Health and safety training is essential for all companies involved in high-hazard industries, but how effective is it? Problems can arise when trying to choose the right techniques to impart different kinds of knowledge.
First and foremost, you must schedule time for training to take place. Managers can be reluctant to take employees away from their duties to attend a training course. The passive nature of most corporate training courses, where a teacher / student scenario can lead to limited employee involvement, reducing the effectiveness of the learning experience.
Rapid changes in technology, corporate policy or regulations can make it hard to adapt and prepare training materials for employees to learn from. Even if this obstacle is overcome, employees may feel overwhelmed by too much information, which will not find its way into their long-term memories.
In spite of these challenges, there are other modern training methods that might enhance staff competency still further.
The latest cognitive research also suggests that mnemonic techniques can take advantage of the way the mind and brain give precedence to memories that have been repeatedly encoded over a prolonged period of time. This is known as Spaced Repetition, graduated intervals, or expanded retrieval and exploits the psychological spacing effect.
At Wranx, we use Spaced Repetition within our platform in the form of Drills made up of 10 questions per day. The learner’s responsibility is to select how well they knew this information by selecting one of the 6 options, Nailed it through to Failed it. From this, our algorithm will use the learner’s response and schedule a point in time to repeat the question again, fully utilising the spacing effect.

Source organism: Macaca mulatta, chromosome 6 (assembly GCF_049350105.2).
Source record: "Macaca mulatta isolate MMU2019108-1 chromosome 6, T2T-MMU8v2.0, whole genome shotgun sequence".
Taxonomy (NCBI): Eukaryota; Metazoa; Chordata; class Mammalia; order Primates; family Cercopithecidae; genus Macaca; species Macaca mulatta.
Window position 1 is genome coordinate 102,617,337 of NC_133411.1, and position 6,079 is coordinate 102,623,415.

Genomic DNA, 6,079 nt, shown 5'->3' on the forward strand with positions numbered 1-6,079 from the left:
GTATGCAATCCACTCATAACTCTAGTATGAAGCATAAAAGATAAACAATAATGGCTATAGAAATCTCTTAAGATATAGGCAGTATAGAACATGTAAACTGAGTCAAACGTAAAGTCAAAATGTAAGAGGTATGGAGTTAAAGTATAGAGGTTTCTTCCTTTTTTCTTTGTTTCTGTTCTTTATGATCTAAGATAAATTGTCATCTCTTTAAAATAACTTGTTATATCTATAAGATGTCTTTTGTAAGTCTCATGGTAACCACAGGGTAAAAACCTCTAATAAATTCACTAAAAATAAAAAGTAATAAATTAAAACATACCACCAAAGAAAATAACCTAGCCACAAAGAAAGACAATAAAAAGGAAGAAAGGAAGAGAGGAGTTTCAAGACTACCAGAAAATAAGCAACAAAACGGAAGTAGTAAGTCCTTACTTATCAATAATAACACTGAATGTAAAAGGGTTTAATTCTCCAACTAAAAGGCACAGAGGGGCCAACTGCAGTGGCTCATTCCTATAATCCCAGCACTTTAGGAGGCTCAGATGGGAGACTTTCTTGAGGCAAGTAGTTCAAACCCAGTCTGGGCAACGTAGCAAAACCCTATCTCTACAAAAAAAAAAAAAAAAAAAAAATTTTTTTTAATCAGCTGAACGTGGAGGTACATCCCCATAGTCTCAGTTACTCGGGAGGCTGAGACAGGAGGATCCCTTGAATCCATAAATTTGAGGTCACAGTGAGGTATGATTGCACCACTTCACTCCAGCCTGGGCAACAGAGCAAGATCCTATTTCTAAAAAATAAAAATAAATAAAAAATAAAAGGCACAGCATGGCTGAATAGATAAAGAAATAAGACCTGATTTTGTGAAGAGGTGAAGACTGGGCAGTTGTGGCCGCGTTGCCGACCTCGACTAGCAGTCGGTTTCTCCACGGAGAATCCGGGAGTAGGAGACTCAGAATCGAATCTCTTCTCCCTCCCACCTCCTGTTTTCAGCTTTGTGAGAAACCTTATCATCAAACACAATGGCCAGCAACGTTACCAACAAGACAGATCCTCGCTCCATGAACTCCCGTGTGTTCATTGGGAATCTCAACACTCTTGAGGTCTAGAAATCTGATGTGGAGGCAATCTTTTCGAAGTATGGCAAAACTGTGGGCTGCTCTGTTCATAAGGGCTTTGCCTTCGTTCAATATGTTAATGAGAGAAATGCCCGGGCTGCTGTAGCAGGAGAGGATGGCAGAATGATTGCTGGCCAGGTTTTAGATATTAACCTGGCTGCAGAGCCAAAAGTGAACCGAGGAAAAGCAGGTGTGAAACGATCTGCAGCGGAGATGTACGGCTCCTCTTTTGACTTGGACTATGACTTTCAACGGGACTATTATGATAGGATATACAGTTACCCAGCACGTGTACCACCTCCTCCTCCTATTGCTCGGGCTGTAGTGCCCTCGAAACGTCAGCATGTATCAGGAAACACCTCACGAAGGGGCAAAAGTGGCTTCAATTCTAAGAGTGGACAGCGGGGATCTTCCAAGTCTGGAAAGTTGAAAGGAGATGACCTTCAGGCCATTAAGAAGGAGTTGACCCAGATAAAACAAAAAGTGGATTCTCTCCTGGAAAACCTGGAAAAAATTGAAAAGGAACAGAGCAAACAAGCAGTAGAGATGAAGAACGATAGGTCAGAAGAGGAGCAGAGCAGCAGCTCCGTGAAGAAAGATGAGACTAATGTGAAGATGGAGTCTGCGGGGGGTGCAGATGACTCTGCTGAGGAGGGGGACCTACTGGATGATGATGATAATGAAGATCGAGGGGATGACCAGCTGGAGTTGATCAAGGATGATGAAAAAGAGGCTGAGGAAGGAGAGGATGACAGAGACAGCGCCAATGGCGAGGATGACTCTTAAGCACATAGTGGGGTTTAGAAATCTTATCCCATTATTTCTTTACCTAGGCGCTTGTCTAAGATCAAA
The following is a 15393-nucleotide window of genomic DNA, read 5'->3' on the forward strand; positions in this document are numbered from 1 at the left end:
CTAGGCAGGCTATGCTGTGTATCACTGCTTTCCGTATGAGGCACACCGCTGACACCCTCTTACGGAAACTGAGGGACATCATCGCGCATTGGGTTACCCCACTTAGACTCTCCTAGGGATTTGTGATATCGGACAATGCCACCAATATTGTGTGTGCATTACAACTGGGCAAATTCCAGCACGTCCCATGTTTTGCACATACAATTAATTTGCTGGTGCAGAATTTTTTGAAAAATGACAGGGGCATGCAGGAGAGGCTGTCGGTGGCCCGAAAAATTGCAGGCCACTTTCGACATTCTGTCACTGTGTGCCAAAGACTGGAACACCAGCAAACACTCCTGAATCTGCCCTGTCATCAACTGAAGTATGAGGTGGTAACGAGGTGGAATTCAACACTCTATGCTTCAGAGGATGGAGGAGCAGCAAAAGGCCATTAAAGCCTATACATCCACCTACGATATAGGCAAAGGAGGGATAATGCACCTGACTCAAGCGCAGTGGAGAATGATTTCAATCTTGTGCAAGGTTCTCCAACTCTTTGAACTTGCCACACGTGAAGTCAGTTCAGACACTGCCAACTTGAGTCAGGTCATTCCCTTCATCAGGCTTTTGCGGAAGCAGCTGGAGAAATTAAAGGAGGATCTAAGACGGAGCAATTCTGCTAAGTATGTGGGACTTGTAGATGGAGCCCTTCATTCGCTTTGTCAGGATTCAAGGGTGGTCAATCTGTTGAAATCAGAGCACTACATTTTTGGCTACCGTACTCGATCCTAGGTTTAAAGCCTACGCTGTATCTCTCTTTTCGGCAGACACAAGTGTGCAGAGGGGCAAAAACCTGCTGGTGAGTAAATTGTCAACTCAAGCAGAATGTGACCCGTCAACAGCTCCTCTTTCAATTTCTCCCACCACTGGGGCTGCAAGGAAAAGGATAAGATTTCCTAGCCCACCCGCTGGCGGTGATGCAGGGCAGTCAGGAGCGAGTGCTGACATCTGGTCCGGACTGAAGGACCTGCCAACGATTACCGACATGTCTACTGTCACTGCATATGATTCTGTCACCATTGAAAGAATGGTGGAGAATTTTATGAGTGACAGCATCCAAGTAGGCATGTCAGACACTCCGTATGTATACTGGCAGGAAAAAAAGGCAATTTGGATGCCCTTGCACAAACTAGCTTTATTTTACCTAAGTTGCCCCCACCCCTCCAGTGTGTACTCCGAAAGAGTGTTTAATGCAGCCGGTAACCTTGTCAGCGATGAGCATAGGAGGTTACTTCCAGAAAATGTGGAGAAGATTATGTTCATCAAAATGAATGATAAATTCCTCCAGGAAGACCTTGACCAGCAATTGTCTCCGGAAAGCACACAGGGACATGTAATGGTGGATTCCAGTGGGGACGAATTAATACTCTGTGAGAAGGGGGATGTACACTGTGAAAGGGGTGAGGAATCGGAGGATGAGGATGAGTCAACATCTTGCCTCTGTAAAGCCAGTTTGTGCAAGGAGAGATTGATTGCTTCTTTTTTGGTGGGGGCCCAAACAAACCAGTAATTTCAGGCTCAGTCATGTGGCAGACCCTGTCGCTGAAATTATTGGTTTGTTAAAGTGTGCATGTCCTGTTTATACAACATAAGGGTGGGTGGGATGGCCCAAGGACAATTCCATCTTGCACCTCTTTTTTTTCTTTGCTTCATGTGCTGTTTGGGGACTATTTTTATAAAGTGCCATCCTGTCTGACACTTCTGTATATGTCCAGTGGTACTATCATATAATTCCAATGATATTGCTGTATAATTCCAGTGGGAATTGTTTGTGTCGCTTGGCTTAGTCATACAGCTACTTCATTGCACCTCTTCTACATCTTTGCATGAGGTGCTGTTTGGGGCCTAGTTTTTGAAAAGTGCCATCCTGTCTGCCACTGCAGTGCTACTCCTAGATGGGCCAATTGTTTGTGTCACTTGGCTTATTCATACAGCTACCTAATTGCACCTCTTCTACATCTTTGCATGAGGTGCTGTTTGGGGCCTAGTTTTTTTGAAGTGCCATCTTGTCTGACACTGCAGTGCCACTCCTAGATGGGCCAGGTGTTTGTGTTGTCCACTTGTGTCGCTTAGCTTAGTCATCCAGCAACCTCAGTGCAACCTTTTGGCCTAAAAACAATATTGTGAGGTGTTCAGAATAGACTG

Alongside Spaced Repetition, the concept of gamification can add even more interactivity and ownership into the mix for a truly immersive experience.
Gamification is the practice of integrating game mechanics and elements in a non-game context. From a training perspective, this could involve adding points, badges and a leaderboard to an e-learning course. This provides learners with a much more compelling, engaging and memorable experience.
Several other reports and research have looked at gamification for teaching purposes, such as ‘The Gamification of Learning and Instruction’ by Dr Karl Kapp, who says: “the future of e-learning cannot be boring courses lacking engagement or emotional response. Instead they need to be interactive, engaging, and full of passion and enthusiasm. In short, the future of e-learning must include games and gamification.”
Spaced Repetition and gamification can give employees power and flexibility over their learning experience, and the same goes for employers too. E-learning allows organisations to add their own subjects or skills to the training solution with minimal effort or upheaval. So, for health and safety training, the entire workforce can continually receive instantly updated training materials.
At the same time, employers are also given useful insights into the learning progression of employees thanks to in-depth reporting tools. Managers can receive feedback on issues such as enrolment and activity and value metrics such as cost and time saved.
As an example, London Underground (LU) wanted to educate its staff and contractors about its latest health and safety guidelines. Owing to the fact that employees operate in very remote conditions in strict time windows throughout the night, finding the time and locating the facilities for training was an ongoing issue.
To overcome this, LU worked with a creative design agency to produce training materials.The resulting deck of playing cards featured memorable, bite-sized health and safety facts for members of staff to play with and learn from. These were organised into four suits: healthy eating, sleeping, leisure time, and staying alert. The idea borrowed the game mechanics of ordinary playing cards but adopted an educational twist, resulting in a 70% increase in engagement and understanding compared to previous employee surveys.
Not all high-hazard industries will want to implement this kind of strategy, but it just goes to show what is possible when Spaced Repetition and gamification are used for training purposes.
Originally published on HazardEx – www.hazardexonthenet.net